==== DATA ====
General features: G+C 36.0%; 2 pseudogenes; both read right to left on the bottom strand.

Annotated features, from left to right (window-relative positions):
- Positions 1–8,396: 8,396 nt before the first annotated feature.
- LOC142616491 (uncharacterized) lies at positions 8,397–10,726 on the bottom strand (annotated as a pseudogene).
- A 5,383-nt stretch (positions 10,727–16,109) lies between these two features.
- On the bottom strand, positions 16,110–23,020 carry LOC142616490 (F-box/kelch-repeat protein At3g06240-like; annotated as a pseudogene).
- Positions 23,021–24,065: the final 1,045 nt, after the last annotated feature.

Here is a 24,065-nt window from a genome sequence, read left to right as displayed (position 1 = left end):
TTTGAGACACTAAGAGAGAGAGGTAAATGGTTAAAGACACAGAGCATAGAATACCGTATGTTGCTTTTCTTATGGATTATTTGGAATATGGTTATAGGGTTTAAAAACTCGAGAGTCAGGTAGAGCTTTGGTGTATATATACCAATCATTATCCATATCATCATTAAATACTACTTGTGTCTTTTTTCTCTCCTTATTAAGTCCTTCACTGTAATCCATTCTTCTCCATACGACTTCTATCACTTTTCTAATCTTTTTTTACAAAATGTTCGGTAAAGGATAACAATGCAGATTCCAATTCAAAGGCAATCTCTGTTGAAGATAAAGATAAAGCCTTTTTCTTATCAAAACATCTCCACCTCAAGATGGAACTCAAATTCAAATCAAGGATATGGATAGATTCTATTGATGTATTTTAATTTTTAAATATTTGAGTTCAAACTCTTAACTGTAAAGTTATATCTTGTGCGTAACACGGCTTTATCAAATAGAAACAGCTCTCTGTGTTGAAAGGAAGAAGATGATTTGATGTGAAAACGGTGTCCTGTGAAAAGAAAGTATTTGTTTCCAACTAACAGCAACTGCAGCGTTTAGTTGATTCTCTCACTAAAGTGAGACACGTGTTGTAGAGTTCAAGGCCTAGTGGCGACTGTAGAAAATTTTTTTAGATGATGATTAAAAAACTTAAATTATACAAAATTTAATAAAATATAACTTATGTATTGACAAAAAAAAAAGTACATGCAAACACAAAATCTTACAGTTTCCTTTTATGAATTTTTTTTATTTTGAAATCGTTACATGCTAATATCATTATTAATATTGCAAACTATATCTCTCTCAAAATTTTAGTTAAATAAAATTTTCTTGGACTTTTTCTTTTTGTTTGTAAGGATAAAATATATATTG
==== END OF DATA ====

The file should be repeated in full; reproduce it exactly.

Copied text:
General features: G+C 36.0%; 2 pseudogenes; both read right to left on the bottom strand.

Annotated features, from left to right (window-relative positions):
- Positions 1–8,396: 8,396 nt before the first annotated feature.
- LOC142616491 (uncharacterized) lies at positions 8,397–10,726 on the bottom strand (annotated as a pseudogene).
- A 5,383-nt stretch (positions 10,727–16,109) lies between these two features.
- On the bottom strand, positions 16,110–23,020 carry LOC142616490 (F-box/kelch-repeat protein At3g06240-like; annotated as a pseudogene).
- Positions 23,021–24,065: the final 1,045 nt, after the last annotated feature.

Here is a 24,065-nt window from a genome sequence, read left to right as displayed (position 1 = left end):
TTTGAGACACTAAGAGAGAGAGGTAAATGGTTAAAGACACAGAGCATAGAATACCGTATGTTGCTTTTCTTATGGATTATTTGGAATATGGTTATAGGGTTTAAAAACTCGAGAGTCAGGTAGAGCTTTGGTGTATATATACCAATCATTATCCATATCATCATTAAATACTACTTGTGTCTTTTTTCTCTCCTTATTAAGTCCTTCACTGTAATCCATTCTTCTCCATACGACTTCTATCACTTTTCTAATCTTTTTTTACAAAATGTTCGGTAAAGGATAACAATGCAGATTCCAATTCAAAGGCAATCTCTGTTGAAGATAAAGATAAAGCCTTTTTCTTATCAAAACATCTCCACCTCAAGATGGAACTCAAATTCAAATCAAGGATATGGATAGATTCTATTGATGTATTTTAATTTTTAAATATTTGAGTTCAAACTCTTAACTGTAAAGTTATATCTTGTGCGTAACACGGCTTTATCAAATAGAAACAGCTCTCTGTGTTGAAAGGAAGAAGATGATTTGATGTGAAAACGGTGTCCTGTGAAAAGAAAGTATTTGTTTCCAACTAACAGCAACTGCAGCGTTTAGTTGATTCTCTCACTAAAGTGAGACACGTGTTGTAGAGTTCAAGGCCTAGTGGCGACTGTAGAAAATTTTTTTAGATGATGATTAAAAAACTTAAATTATACAAAATTTAATAAAATATAACTTATGTATTGACAAAAAAAAAAGTACATGCAAACACAAAATCTTACAGTTTCCTTTTATGAATTTTTTTTATTTTGAAATCGTTACATGCTAATATCATTATTAATATTGCAAACTATATCTCTCTCAAAATTTTAGTTAAATAAAATTTTCTTGGACTTTTTCTTTTTGTTTGTAAGGATAAAATATATATTG